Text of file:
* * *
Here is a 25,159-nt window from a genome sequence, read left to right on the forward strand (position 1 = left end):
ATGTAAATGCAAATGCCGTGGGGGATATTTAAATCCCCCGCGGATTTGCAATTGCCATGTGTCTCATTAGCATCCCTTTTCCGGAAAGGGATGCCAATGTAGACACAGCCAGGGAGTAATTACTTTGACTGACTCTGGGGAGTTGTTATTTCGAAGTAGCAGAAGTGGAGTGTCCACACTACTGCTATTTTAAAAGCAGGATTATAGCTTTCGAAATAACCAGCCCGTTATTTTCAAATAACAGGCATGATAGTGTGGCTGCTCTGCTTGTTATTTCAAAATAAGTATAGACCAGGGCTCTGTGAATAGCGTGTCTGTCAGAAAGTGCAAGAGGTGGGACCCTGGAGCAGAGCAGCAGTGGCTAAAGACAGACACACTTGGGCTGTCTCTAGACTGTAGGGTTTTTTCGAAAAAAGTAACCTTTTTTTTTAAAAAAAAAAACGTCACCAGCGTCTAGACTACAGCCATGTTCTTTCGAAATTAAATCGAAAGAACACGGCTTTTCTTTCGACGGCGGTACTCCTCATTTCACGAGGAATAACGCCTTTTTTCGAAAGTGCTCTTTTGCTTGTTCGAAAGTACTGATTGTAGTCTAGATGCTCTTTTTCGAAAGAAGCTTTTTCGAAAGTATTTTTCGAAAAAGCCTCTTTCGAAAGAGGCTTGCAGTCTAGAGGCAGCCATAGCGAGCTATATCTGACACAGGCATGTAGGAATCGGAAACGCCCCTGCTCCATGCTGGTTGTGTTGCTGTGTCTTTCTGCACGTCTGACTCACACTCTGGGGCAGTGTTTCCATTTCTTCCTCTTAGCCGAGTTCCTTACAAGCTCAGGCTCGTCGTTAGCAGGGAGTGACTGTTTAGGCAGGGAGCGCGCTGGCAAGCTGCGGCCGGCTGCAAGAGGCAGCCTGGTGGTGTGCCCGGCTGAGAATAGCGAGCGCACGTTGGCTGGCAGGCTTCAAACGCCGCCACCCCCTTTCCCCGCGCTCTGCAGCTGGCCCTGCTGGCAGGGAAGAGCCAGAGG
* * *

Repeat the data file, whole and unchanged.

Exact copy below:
Here is a 25,159-nt window from a genome sequence, read left to right on the forward strand (position 1 = left end):
ATGTAAATGCAAATGCCGTGGGGGATATTTAAATCCCCCGCGGATTTGCAATTGCCATGTGTCTCATTAGCATCCCTTTTCCGGAAAGGGATGCCAATGTAGACACAGCCAGGGAGTAATTACTTTGACTGACTCTGGGGAGTTGTTATTTCGAAGTAGCAGAAGTGGAGTGTCCACACTACTGCTATTTTAAAAGCAGGATTATAGCTTTCGAAATAACCAGCCCGTTATTTTCAAATAACAGGCATGATAGTGTGGCTGCTCTGCTTGTTATTTCAAAATAAGTATAGACCAGGGCTCTGTGAATAGCGTGTCTGTCAGAAAGTGCAAGAGGTGGGACCCTGGAGCAGAGCAGCAGTGGCTAAAGACAGACACACTTGGGCTGTCTCTAGACTGTAGGGTTTTTTCGAAAAAAGTAACCTTTTTTTTTAAAAAAAAAAACGTCACCAGCGTCTAGACTACAGCCATGTTCTTTCGAAATTAAATCGAAAGAACACGGCTTTTCTTTCGACGGCGGTACTCCTCATTTCACGAGGAATAACGCCTTTTTTCGAAAGTGCTCTTTTGCTTGTTCGAAAGTACTGATTGTAGTCTAGATGCTCTTTTTCGAAAGAAGCTTTTTCGAAAGTATTTTTCGAAAAAGCCTCTTTCGAAAGAGGCTTGCAGTCTAGAGGCAGCCATAGCGAGCTATATCTGACACAGGCATGTAGGAATCGGAAACGCCCCTGCTCCATGCTGGTTGTGTTGCTGTGTCTTTCTGCACGTCTGACTCACACTCTGGGGCAGTGTTTCCATTTCTTCCTCTTAGCCGAGTTCCTTACAAGCTCAGGCTCGTCGTTAGCAGGGAGTGACTGTTTAGGCAGGGAGCGCGCTGGCAAGCTGCGGCCGGCTGCAAGAGGCAGCCTGGTGGTGTGCCCGGCTGAGAATAGCGAGCGCACGTTGGCTGGCAGGCTTCAAACGCCGCCACCCCCTTTCCCCGCGCTCTGCAGCTGGCCCTGCTGGCAGGGAAGAGCCAGAGG